Ublox NEO6MVC GPS unit and Raspberry. Pi

I have an Adafruit Ultimate GPS, which cost me around £35. I did not want to risk this on my Weather Balloon and so looked for a cheaper alternative. I didn’t need a number of features on the Ultimate GPS, I just needed to get a height and location. The Ublox NEO6 can be had on eBay for about £8 and so I sent for one. It arrived in about two weeks, which is good comming from Hong Kong. The board is about the same size as the Ultimate GPS, but the ceramic antenna was bigger. I needed to solder a four pin header and I used a spot of hot glue to hold the antenna to the board.

The device is 3volts, so it needs a logic level shifter if I was going to use it with a USB FTDI adaptors. Hobbytronics sell an I2C bidirectional logic level shifter here for £3. The advantage of this board is that it has a 3.3 volt 250 mA regulator that will supply the Ublox GPS.

The logic level shifter has a 5 volt side and a 3 volt side and it is very important that you connect it the right way round. The 3 volt pin is an output pin and if you accidentally connect 5 volts to the 3 volt pin you will destroy the regulator. Connect the 5 volt pin to 5 volts on the USB adaptor and Gnd on the USB to GND on the logic level shifter. Tx and Rx on the USB adaptor are connected to SDA and SCL on the 5 volt side (it doesn’t matter which way round).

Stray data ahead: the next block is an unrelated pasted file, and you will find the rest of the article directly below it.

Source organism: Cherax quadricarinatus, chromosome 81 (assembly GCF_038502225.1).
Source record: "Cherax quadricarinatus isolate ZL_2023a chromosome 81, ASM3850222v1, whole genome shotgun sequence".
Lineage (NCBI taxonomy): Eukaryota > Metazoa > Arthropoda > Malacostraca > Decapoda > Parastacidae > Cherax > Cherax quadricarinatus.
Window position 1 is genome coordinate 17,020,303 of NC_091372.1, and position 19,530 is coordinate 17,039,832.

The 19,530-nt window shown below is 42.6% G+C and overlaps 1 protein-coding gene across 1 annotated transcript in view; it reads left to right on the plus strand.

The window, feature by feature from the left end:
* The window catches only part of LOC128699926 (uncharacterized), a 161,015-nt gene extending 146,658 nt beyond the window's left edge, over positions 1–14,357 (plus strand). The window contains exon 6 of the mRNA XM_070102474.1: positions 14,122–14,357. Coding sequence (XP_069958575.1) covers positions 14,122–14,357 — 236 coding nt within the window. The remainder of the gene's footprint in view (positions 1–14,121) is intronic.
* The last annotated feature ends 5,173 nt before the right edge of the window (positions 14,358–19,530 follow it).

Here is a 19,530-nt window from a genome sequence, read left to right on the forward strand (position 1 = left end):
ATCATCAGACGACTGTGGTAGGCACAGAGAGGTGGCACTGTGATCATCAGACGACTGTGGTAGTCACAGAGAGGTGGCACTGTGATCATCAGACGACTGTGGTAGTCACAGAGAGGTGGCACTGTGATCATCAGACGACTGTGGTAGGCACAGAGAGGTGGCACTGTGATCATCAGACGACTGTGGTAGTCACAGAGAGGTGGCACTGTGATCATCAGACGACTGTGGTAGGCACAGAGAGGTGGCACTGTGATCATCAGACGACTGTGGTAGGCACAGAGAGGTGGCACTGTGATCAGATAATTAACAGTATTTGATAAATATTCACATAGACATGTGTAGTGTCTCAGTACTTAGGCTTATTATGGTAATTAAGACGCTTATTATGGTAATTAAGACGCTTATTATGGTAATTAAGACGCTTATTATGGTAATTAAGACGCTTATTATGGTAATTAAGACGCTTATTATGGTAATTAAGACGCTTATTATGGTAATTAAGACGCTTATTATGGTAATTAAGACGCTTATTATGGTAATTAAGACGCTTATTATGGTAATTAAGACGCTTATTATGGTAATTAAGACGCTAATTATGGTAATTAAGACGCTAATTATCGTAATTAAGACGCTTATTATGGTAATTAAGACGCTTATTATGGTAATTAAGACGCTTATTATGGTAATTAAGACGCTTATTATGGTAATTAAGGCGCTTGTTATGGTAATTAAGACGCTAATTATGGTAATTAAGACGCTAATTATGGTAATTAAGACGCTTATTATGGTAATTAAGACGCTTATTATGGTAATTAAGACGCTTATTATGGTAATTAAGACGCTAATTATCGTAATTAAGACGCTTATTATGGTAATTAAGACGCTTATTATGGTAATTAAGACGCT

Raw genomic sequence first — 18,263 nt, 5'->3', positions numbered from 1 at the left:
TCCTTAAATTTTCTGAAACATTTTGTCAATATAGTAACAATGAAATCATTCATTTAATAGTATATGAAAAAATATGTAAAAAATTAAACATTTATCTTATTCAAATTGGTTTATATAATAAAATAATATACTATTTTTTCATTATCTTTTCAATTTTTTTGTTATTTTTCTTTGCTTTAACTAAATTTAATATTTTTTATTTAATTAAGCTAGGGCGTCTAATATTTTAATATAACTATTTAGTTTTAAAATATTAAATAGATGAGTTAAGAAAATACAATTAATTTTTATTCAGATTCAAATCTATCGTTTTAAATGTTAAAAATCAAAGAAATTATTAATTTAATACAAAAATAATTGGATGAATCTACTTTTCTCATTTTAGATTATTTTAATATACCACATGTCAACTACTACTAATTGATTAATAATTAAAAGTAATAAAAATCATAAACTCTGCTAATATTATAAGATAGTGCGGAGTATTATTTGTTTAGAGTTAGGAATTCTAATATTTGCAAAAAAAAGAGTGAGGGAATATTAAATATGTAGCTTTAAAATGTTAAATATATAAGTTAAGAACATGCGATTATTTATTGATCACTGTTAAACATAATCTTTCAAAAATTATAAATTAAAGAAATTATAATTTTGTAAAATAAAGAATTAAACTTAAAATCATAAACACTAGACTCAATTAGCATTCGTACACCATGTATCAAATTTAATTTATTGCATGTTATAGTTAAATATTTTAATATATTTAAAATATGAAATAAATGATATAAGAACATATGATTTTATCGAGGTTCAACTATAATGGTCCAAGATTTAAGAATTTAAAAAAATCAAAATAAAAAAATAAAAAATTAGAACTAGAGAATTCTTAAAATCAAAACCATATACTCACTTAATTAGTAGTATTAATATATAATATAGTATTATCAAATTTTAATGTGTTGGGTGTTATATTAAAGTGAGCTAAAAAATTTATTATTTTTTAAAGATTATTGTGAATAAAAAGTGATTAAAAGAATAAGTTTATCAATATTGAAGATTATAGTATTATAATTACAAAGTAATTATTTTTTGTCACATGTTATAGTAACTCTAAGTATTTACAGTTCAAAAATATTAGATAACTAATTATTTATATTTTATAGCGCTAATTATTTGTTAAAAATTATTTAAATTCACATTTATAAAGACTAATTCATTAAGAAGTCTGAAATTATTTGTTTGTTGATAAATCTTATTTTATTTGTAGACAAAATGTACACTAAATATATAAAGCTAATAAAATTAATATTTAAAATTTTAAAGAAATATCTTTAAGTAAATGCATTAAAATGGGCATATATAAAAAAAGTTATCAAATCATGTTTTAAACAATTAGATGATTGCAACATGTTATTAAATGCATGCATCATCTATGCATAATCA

Now for the 3 volt side of the logic shifter board. Connect the 3 volts and Gnd to the Ublox GPS board. The Ublox can use either 5 volts or 3 volts as a power supply. Tx from the USB adaptor needs to connect to the Rx on the Ublox board (and Rx to Tx) so if you connected the Tx from the USB adaptor to the 5 volt SDA pin then connect the 3 volt SDA pin to the Ublox Rx pin. Connect Rx from the USB board to Ublox Tx through the SCL pins.

Once it’s all connected up plug USB adaptor into a USB socket on the Raspberry Pi. Install GPSD as shown here. The same setup can also be plugged into an Arduino without any alteration.

The Ublox GPS performed just as well as the more expensive Adafruit Ultimate GPS and acquired a lock in about the same time. Accuracy seemed to be within 2 metres in an urban location. I feel this little unit is amazing value for money.


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